Jesse Itzler & Sara Blakely
Jesse Itzler is a former rapper who in his late 20’s co-founded Marquis Jet, the world’s largest private jet card company. It provided debit cards that allowed customers to pre-purchase flying time on private jets for a set price, and he and his partner sold the business to Berkshire Hathaway/NetJets. Jesse then partnered with Zico coconut water, which he and his business partner sold to Coca-Cola. He is married to Sara Blakely, founder of the Spanx brand of body-slimming women’s underwear. In 2012 Sara became the world’s youngest female self-made billionaire.
For those who want to set out on a journey to become a high achiever, Jesse’s advice is don’t wait until you have everything you need in place. That day will never arrive. Just start, and gather what you need along the way. Keep moving forward through both victories and losses. Be patient, and be prepared to make sacrifices – like writing a business pitch to meet your deadline when everyone else you know is watching a big ball game.
Experience is valuable, though it takes a long time to acquire it. To speed up the process, use someone else’s! When Jesse was building Marquis Jet he made sure he didn’t waste opportunities to talk with the private jet users he met. But whether it’s a top business leader, maybe a sports person, celebrity or a taxi driver, there is something to learn from most everyone. So be curious, ask questions, and process the answers.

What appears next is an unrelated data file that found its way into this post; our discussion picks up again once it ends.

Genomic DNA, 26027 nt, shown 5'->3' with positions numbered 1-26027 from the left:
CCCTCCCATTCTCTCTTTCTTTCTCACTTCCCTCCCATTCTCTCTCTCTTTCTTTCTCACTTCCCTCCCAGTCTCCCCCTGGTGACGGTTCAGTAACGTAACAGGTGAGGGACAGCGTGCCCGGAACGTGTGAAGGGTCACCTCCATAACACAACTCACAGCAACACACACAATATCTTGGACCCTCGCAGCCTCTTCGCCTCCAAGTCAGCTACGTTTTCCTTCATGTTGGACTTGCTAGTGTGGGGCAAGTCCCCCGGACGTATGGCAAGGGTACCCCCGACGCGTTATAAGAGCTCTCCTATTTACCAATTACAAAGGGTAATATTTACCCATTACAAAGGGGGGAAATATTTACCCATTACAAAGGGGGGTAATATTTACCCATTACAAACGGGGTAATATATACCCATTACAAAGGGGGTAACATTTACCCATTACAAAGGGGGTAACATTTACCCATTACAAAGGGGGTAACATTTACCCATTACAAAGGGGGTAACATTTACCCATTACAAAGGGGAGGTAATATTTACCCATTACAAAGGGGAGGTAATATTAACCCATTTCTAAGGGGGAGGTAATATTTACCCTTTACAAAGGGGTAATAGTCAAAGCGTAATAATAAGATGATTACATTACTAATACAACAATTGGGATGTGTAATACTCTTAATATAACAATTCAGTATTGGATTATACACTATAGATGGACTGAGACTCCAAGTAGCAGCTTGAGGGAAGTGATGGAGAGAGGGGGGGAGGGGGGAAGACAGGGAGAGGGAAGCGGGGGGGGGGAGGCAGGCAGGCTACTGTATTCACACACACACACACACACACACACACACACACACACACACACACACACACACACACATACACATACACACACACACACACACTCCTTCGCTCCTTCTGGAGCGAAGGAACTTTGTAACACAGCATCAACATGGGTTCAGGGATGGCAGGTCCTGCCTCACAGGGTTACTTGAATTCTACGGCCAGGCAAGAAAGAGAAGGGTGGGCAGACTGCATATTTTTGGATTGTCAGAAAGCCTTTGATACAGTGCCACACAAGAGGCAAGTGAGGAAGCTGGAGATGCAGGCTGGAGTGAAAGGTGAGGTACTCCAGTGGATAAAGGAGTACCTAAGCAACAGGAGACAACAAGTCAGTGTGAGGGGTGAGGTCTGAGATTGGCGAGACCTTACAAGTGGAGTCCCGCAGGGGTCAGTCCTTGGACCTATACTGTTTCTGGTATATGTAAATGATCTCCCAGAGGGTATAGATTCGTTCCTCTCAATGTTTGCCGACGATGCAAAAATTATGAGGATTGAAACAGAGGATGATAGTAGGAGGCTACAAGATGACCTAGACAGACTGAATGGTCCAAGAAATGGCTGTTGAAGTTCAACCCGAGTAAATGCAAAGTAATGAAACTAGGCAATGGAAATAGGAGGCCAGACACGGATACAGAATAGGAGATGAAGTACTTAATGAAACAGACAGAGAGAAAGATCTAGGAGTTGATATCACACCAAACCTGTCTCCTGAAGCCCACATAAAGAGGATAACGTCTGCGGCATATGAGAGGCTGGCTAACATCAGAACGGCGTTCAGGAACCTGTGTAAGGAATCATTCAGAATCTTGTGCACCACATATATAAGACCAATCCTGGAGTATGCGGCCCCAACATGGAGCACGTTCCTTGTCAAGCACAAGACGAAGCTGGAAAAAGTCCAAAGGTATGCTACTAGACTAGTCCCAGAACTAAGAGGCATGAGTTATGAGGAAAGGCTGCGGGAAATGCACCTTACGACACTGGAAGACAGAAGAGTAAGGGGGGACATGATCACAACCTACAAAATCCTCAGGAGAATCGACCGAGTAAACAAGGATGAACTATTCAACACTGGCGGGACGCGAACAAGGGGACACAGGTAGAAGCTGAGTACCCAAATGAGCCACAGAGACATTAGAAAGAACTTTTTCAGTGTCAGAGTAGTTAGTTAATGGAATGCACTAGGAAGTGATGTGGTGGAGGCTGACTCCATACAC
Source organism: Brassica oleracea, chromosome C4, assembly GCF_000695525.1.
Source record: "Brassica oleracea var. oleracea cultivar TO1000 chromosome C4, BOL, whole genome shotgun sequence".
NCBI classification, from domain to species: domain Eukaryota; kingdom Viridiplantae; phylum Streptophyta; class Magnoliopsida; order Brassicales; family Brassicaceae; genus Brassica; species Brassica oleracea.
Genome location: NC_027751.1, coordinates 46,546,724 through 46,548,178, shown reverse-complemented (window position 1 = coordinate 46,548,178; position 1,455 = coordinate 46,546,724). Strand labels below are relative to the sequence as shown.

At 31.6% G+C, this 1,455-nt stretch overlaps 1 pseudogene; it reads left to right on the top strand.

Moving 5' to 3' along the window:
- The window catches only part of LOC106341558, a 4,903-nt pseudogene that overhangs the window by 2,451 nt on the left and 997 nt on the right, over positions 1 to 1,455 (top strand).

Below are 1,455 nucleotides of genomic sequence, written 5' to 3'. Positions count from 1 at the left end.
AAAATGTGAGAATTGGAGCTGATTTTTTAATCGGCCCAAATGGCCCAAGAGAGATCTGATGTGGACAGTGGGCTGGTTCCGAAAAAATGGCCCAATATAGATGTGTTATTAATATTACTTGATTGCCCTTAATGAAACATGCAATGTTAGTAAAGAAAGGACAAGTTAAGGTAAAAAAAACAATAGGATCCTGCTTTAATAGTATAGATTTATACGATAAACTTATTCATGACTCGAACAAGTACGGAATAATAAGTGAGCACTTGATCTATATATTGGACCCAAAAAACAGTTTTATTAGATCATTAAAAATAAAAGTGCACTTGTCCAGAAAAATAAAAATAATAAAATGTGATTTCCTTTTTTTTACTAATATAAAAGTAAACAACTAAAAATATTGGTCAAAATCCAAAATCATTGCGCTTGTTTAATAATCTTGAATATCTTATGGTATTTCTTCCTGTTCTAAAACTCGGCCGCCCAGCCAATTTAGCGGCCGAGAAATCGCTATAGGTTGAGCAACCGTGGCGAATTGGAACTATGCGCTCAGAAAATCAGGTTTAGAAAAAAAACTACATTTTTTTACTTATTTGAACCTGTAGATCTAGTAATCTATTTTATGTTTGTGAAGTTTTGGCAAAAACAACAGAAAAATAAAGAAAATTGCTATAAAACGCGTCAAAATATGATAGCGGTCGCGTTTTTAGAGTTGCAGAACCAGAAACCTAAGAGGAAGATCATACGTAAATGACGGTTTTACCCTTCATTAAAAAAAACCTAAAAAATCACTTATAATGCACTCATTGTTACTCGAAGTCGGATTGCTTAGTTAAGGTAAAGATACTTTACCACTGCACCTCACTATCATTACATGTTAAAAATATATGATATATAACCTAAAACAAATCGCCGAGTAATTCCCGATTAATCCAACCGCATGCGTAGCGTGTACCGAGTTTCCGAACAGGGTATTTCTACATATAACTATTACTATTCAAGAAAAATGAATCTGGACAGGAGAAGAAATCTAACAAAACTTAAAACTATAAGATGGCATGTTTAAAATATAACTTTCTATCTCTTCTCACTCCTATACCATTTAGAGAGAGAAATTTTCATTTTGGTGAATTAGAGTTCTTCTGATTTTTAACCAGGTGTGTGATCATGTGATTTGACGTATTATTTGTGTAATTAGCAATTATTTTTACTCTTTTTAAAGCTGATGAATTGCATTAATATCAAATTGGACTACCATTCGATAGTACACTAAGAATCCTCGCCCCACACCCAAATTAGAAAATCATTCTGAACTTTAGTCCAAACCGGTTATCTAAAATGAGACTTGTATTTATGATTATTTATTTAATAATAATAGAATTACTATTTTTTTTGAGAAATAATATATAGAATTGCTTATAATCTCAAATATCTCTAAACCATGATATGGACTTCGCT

Another crucial factor of his time management advice is to always make the best use of it. Jesse is a great exponent of the Eisenhower Matrix of Urgency and Importance to set priorities. Do what is important before doing what is urgent.
The Eisenhower Matrix
Sara Blakely showed her own early boldness through occasional sessions as a stand-up comedian during a short time working at Disney World in Florida. After Disney she went on to sell fax machines door-to-door with enough success to be promoted to a national sales training role. Door-to-door work in Florida’s warm weather had highlighted some undergarment failings, and Sara began experimenting to create her own solutions.